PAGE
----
In May 2008 elections for a new provincial council in Eastern Province, the ruling UPFA, boosted by its alliance with the TMVP, secured 20 of the 37 seats. TMVP deputy leader Pillayan, who had assumed control of the group, was sworn in as the province’s chief minister, prompting criticism in light of the TMVP’s rebel past and its continued use of violence to intimidate political rivals.
The military continued its advance in early 2009, and had gained control of Mullaitivu, the last big town held by the LTTE, by late January. With thousands of civilians trapped in the remaining patch of rebel territory, fighting proceeded slowly, but in a decisive final battle over a small strip of coastal land in May, government forces killed the Tigers’ leadership, including founder Velupillai Prabhakaran. An official end to the war was declared on May 9. At least 100,000 people had been killed in the 26-year conflict. According to the South Asia Terrorism Portal, a total of 15,565 people (including 11,111 civilians, 1,315 security force personnel, and 3,139 LTTE militants) were killed in 2009 alone.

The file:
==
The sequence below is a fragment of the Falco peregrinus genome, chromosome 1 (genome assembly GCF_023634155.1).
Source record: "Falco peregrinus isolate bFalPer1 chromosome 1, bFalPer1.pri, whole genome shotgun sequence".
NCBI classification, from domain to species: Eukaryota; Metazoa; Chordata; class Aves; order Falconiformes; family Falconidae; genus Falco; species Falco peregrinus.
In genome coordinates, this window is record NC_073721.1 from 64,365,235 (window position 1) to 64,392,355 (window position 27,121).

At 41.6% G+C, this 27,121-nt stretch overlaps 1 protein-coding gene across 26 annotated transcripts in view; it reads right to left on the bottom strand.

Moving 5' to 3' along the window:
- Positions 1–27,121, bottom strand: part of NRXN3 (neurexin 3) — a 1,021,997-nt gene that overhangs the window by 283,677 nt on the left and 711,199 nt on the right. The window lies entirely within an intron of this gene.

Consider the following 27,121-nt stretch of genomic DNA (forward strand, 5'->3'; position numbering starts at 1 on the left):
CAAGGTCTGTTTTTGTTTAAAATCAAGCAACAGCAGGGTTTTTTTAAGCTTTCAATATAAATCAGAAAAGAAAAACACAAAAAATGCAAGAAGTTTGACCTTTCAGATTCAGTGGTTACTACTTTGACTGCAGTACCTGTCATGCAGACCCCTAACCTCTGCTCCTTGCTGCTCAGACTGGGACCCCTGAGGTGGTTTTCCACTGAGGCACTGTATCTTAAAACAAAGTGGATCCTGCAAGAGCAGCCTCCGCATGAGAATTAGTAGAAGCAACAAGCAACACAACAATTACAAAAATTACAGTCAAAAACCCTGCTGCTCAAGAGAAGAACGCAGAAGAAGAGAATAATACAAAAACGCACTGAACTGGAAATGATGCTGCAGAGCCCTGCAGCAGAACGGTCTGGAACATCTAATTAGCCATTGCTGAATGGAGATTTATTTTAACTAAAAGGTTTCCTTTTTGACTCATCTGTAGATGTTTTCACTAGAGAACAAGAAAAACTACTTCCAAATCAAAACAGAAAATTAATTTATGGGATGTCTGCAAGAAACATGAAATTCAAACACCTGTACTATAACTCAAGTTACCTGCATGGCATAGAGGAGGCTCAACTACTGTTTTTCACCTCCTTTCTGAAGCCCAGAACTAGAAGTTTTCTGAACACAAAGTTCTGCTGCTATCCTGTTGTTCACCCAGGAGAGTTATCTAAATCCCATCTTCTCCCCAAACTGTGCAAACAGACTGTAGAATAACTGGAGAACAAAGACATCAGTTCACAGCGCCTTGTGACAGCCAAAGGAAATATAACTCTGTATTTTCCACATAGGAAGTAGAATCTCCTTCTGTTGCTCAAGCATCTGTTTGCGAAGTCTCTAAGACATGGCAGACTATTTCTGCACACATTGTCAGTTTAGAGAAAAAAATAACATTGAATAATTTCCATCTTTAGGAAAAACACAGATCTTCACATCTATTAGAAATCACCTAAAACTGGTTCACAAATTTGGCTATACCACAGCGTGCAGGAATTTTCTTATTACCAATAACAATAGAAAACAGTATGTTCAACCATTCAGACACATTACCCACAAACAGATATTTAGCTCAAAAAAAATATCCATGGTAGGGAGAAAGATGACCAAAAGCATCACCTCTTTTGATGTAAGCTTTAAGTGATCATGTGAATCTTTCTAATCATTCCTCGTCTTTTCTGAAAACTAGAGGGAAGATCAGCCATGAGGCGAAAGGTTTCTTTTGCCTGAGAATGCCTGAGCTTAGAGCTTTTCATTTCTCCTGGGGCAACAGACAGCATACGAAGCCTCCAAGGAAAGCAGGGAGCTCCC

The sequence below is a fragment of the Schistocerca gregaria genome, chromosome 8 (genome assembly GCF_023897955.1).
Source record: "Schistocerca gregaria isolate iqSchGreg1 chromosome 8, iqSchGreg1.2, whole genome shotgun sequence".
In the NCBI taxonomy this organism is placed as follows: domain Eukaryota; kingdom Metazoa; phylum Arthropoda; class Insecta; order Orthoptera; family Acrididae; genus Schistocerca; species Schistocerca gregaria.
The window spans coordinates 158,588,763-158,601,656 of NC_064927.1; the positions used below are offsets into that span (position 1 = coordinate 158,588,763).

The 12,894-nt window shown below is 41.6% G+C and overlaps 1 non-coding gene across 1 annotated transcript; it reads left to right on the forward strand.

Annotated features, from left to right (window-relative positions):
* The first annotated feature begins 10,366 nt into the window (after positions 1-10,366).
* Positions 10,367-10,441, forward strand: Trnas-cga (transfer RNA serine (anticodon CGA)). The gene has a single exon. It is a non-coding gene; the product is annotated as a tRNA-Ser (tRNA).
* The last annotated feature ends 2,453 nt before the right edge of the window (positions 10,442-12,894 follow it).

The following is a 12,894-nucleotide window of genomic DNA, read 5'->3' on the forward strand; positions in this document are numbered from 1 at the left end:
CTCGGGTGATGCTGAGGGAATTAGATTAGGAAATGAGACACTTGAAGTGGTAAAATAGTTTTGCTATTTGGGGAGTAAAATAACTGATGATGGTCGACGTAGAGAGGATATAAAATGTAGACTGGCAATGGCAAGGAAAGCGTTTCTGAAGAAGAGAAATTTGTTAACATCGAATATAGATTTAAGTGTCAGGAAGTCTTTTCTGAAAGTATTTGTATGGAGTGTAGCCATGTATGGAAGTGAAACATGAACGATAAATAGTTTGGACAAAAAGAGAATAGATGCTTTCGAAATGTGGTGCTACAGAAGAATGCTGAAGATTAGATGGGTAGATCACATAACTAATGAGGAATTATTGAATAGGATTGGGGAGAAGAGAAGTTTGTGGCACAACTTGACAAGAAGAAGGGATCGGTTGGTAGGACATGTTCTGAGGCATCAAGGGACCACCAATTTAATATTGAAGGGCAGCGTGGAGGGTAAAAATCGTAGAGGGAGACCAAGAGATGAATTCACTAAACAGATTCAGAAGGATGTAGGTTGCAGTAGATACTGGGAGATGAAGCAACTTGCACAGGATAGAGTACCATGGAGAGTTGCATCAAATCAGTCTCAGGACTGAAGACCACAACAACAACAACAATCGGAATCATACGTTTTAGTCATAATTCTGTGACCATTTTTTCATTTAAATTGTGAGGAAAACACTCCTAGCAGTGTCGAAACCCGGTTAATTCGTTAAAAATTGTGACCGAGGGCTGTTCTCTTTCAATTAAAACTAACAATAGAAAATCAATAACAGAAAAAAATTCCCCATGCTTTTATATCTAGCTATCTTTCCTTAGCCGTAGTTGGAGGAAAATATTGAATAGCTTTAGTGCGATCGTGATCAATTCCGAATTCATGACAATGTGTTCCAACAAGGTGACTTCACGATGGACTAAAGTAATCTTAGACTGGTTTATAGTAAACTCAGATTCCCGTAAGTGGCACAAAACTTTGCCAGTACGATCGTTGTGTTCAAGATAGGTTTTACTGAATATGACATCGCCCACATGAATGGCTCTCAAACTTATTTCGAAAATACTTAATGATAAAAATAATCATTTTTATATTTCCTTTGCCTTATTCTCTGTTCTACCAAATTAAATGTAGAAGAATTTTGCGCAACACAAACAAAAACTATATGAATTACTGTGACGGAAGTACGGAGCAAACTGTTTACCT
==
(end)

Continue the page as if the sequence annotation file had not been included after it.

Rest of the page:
Approximately 300,000 civilians were displaced during the final phases of the war, and many of those were interned in government-run camps. They faced severe food shortages and outbreaks of disease. While the government promised that internally displaced persons (IDPs) would be released and resettled by the end of the year, it initially limited aid groups’ access to the camps, with the primary aim of screening all residents for any rebels hiding among them. The safe return of IDPs to their homes was also hampered by the large number of mines laid across the conflict zone by both sides. In late November, under considerable pressure, officials announced that the IDPs remaining in the camps would be allowed to come and go somewhat more freely. Nevertheless, more than 100,000 IDPs remained in the camps at year’s end. Thousands more had left the camps, but were unable to return to their homes due to damage caused by the fighting as well as danger from mines.